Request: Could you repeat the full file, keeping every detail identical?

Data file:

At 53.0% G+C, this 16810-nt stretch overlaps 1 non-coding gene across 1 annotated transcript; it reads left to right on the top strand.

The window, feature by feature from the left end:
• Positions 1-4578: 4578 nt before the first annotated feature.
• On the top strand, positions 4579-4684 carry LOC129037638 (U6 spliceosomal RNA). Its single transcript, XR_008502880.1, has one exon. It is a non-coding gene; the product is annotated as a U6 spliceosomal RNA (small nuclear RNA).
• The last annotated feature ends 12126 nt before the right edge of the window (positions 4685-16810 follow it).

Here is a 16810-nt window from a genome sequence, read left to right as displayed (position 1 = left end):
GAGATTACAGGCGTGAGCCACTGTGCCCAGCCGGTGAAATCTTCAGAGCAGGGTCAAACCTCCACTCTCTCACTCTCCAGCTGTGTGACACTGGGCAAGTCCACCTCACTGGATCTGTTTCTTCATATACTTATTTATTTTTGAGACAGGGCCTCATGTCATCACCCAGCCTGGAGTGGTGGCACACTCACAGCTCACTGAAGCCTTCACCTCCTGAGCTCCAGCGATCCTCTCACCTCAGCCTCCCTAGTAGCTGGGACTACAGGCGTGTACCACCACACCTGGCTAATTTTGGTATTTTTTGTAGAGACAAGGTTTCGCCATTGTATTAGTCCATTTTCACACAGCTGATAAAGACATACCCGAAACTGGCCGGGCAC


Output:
At 53.0% G+C, this 16810-nt stretch overlaps 1 non-coding gene across 1 annotated transcript; it reads left to right on the top strand.

The window, feature by feature from the left end:
• Positions 1-4578: 4578 nt before the first annotated feature.
• On the top strand, positions 4579-4684 carry LOC129037638 (U6 spliceosomal RNA). Its single transcript, XR_008502880.1, has one exon. It is a non-coding gene; the product is annotated as a U6 spliceosomal RNA (small nuclear RNA).
• The last annotated feature ends 12126 nt before the right edge of the window (positions 4685-16810 follow it).

Here is a 16810-nt window from a genome sequence, read left to right as displayed (position 1 = left end):
GAGATTACAGGCGTGAGCCACTGTGCCCAGCCGGTGAAATCTTCAGAGCAGGGTCAAACCTCCACTCTCTCACTCTCCAGCTGTGTGACACTGGGCAAGTCCACCTCACTGGATCTGTTTCTTCATATACTTATTTATTTTTGAGACAGGGCCTCATGTCATCACCCAGCCTGGAGTGGTGGCACACTCACAGCTCACTGAAGCCTTCACCTCCTGAGCTCCAGCGATCCTCTCACCTCAGCCTCCCTAGTAGCTGGGACTACAGGCGTGTACCACCACACCTGGCTAATTTTGGTATTTTTTGTAGAGACAAGGTTTCGCCATTGTATTAGTCCATTTTCACACAGCTGATAAAGACATACCCGAAACTGGCCGGGCAC